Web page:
Calling upon the Afghanistan Government to Ratify the Optional Protocol to the Convention on Elimination of Discrimination Against women (CEDAW)
What is Optional Protocol to CEDAW (OP-CEDAW)?
The Optional Protocol (“OP-CEDAW”) is an inter-state human rights treaty which supplements the Convention on Elimination of Discrimination Against women (“CEDAW”). Whilst CEDAW provides for substantive rights and obligations, the OP-CEDAW establishes two procedures which individual women and NGOs can take up to address individual cases of gender-discrimination and violence, as well as, grave and systemic violations:
- The Communications Procedure: Under the Communications Procedure, individual women who have been denied their rights within domestic courts, can have their claims reviewed by a Committee of independent experts, i.e. the CEDAW Committee. Women in several countries have filed complaints with the CEDAW Committee on a range of issues including sexual harassment at the workplace, forced sterilisation, victim-blaming and harmful-stereotyping in rape cases and State failure to exercise due diligence in the protection of women from violence. CEDAW Committee Decisions are informative. It clarifies what amounts to gender-discrimination under the law. The Decisions are also valuable for national-level advocacy as they identify how the rights guaranteed under the CEDAW Convention have been violated and the appropriate remedies for victims; and
- The Inquiry Procedure: CEDAW Committee can commence an inquiry into grave or systemic violations on its own initiative.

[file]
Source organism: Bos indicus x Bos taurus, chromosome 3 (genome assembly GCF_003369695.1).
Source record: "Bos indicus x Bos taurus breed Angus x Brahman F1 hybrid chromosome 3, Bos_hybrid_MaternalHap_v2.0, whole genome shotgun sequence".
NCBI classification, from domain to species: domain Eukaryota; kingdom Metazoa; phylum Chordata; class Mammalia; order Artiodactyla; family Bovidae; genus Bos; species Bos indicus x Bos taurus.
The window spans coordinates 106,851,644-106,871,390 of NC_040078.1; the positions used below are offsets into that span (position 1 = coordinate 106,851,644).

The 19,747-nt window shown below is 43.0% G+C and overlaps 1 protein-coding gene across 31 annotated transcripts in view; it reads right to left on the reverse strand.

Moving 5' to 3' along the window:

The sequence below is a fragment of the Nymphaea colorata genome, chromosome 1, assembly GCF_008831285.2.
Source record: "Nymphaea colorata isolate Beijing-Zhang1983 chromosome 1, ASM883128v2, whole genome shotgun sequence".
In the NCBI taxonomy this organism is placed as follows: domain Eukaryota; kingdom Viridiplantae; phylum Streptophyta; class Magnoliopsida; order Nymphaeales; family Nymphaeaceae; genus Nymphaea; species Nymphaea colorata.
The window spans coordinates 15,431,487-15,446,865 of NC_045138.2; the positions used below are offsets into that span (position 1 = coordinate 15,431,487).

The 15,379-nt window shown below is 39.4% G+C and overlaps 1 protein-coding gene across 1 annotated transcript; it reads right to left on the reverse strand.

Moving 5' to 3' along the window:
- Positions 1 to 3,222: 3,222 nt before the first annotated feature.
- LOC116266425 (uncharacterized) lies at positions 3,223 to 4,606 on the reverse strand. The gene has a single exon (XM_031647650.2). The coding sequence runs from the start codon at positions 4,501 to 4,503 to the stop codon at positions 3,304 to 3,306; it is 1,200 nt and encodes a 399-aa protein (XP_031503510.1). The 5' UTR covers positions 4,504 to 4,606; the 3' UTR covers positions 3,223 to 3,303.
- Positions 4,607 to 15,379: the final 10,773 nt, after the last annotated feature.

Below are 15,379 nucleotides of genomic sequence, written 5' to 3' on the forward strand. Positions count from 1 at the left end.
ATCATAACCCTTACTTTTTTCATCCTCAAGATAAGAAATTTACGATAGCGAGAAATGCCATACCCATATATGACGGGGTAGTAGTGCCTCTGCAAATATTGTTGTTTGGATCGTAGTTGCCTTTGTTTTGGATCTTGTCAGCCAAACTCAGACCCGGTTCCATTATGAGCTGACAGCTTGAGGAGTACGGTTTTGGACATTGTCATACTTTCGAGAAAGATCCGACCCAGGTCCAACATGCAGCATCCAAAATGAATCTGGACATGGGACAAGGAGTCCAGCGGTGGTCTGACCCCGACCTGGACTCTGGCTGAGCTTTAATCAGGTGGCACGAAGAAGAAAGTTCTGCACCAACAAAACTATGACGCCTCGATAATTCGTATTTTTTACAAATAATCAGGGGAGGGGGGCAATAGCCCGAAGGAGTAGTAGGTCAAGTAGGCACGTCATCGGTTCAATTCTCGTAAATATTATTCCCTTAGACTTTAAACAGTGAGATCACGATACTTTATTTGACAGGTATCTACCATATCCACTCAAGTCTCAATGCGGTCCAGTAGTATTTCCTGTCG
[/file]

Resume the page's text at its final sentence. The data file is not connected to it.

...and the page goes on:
1. To improve and add to existing enforcement mechanisms for women's human rights
If domestic courts fail to provide victims recourse to justice and adequate remedies and assuming all domestic remedies have been exhausted, victims can take up their claim to the CEDAW Committee.
2. To improve the State's and individuals' understanding of CEDAW
Under the communications procedure, the Committee will interpret CEDAW rights in the context of individual violations. It would be able to state what is required from the State in those circumstances (i.e the State’s legal obligation to exercise due diligence under CEDAW). This would help the State to better understand the standard and meaning of their obligations in practice.
CEDAW Committee's Decisions will contribute to the young jurisprudence women’s rights, which serve as a guidance on how to view and adjudicate a violation with gender-lens. Jurisprudence from communications would help the State, Judiciary and lawyers interpret CEDAW rights and the State’s obligations to respect, protect and fulfil those rights within national courts.
3. To pressure the State to take steps to implement CEDAW
The State will be pressured to implement CEDAW in order to avoid complaints being made against them. The possibility of complaints being made might also be an incentive for the State to provide more effective local remedies.
4. To stimulate changes in discriminatory laws and practices
The Committee would be able to request the State to take specific measures to remedy violations of CEDAW. Requests might include:
Amendment of legislation,
Ending discriminatory practices,
Implementing affirmative action measures.
5. To create greater public awareness of human rights standards relating to discrimination against women
The Optional Protocol requires that States publicize the Optional Protocol and its procedures. Communications and inquiries under the Optional Protocol will receive publicity which will increase public awareness of CEDAW and OP-CEDAW.
We are working to lobby the Afghanistan government to ratify the Optional Protocol. Write to me at firstname.lastname@example.org to strategize this. We are also reaching out to advocates globally for cross-border exchanges on the same.